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  1. #11

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    Quote Originally Posted by movingimages View Post
    Hi there, I'm with you on this one TRR. Having just spent too much time in front of the computer, I've dug out my film bodies and moved away from digital. My set up is two F6's and an F5. The F5 has 160iso C-41 for outside, the F6's have 400iso / 800iso C41 and B&W for inside / reception. All goes off to the lab and I get my life back! I got the F6's because I like m/f and the F5 loses a lot of its metering superiority with non-chipped lenses. However have started using the C/V lenses with it and now of course there are the ZF.2's as well....
    Thanks for the reply. How do you like the f5? I've got an opportunity to pick one up at a nice price. I'm mostly using current gen Nikon lenses (14-24, 24-70, 70-200, 50G) and my understanding is that everything will play nice. Will I miss anything that I'm greatly used to on the f5? Is the f6 really worth the extra cost compared to the f5 or f100?

    Are those of you that shooting weddings find that you use mostly B/W for interior work? Are there good color high-ISO films or is it better to stay monochrome? I've been so used to being able to go up to 6400 if I want that I'm trying to mentally reframe how this will work.

    I've been told that Richard Photo Lab in CA does great developing and can provide high-res scans. Has anyone used them? If so, are the high-res scans holding up to decent printing sizes? For me that would be between 10 and 30 inches?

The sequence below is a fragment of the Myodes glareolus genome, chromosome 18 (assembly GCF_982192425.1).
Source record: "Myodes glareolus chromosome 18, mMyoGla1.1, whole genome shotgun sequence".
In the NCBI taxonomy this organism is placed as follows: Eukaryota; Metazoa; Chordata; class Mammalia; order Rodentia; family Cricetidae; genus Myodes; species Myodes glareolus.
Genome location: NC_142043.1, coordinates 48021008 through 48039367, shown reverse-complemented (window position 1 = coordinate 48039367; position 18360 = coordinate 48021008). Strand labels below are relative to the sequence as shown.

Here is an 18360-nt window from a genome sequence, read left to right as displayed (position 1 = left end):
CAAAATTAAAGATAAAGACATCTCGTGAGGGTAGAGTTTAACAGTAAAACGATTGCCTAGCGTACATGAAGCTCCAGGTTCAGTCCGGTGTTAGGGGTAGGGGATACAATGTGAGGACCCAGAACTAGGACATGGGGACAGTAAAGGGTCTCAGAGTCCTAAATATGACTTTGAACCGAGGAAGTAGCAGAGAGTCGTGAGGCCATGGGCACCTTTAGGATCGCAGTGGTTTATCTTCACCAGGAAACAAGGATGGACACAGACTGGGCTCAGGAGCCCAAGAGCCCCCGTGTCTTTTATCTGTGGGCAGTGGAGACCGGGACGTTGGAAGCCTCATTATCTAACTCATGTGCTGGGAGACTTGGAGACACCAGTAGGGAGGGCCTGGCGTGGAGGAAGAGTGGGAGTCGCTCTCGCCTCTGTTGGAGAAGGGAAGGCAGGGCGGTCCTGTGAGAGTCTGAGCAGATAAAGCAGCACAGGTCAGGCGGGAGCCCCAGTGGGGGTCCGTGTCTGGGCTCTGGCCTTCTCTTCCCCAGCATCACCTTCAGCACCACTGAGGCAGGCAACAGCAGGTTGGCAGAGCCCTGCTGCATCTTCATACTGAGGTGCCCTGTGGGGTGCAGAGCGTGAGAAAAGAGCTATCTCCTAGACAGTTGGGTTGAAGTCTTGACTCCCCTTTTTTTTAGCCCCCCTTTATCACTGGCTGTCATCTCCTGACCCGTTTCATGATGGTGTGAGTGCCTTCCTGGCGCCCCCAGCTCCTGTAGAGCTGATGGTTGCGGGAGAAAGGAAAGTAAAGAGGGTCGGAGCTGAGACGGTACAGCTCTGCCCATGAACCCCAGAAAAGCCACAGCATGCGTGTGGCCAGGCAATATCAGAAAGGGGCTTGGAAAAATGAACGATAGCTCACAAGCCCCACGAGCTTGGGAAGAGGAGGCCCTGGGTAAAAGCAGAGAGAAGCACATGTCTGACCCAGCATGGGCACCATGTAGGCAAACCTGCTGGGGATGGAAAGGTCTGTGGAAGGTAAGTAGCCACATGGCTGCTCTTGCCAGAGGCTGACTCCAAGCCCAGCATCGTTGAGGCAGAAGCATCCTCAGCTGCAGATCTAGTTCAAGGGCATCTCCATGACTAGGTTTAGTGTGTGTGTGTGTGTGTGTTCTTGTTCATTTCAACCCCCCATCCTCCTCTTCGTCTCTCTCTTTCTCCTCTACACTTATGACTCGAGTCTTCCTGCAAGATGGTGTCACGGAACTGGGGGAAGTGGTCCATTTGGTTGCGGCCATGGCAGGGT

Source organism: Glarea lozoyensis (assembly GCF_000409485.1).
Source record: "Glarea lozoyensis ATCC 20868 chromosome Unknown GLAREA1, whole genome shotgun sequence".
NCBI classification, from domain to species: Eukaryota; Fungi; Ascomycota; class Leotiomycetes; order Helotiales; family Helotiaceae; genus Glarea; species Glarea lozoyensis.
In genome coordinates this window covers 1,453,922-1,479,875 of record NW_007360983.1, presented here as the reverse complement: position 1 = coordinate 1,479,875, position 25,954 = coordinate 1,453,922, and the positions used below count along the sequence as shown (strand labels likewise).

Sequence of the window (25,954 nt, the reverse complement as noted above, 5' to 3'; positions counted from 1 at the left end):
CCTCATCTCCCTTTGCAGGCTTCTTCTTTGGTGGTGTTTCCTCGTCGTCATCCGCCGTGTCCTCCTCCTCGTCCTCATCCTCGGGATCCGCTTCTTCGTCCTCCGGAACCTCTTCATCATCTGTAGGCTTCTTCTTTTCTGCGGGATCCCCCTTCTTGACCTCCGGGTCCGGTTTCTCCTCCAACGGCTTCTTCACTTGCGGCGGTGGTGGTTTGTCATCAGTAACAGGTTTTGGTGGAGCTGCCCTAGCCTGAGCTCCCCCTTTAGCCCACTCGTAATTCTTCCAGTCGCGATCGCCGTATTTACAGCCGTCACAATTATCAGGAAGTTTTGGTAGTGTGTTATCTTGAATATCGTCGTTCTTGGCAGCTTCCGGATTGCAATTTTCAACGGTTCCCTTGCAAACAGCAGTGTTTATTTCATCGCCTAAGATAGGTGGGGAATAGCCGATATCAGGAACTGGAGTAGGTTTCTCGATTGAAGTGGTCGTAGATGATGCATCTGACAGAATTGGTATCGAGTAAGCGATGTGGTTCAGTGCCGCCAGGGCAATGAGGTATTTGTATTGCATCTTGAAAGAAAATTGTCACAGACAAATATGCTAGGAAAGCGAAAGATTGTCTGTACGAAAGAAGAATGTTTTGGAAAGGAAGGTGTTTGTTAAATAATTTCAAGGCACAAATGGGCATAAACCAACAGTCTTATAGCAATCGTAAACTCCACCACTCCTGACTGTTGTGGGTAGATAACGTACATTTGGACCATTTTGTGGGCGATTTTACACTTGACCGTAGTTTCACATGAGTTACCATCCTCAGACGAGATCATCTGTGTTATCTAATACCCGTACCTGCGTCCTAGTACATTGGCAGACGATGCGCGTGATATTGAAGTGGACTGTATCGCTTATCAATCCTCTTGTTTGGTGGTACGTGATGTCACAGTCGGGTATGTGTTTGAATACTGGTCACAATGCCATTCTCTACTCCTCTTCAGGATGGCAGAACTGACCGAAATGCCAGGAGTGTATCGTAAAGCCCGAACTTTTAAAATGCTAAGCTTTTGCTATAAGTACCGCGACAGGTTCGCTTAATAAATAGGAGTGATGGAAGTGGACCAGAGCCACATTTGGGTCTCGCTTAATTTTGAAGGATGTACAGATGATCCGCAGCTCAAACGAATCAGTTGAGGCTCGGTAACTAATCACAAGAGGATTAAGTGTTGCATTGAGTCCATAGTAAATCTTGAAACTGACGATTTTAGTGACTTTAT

Again, many thanks

    - trr

  2. #12
    Chazzy's Avatar
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    Several wedding photographers have been interviewed on the Inside Analogue Photo podcasts, which you can subscribe to on iTunes. I recall that some of them use Richard's Photo lab; however, I think that they might be a sponsor of the podcast, so take that into account.
    Charles Hohenstein

  3. #13

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    Thanks Charles, I wasn't previously aware of that podcast!

    - trr

  4. #14

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    Hi TRR - The F5 will play fine with all your lenses. The only thing that I miss when moving from F5 to F6 is the input dials on the vertical grip - the F6 has them, the F5 doesn't. The custom functions are much easier to set on the F6 than the F5, but once set I don't really change them so this isn't a big factor. Oh - and that annoying locking button on the F5's on / off switch! I also love using the Nikon EN-EL4a batteries in the F6 - saves carrying around all those extra AA's for the F5. However these are pretty minor points. In it's favour the F5 has a proper mirror lock up rather than one as an option on the shooting speed dial.
    Chris

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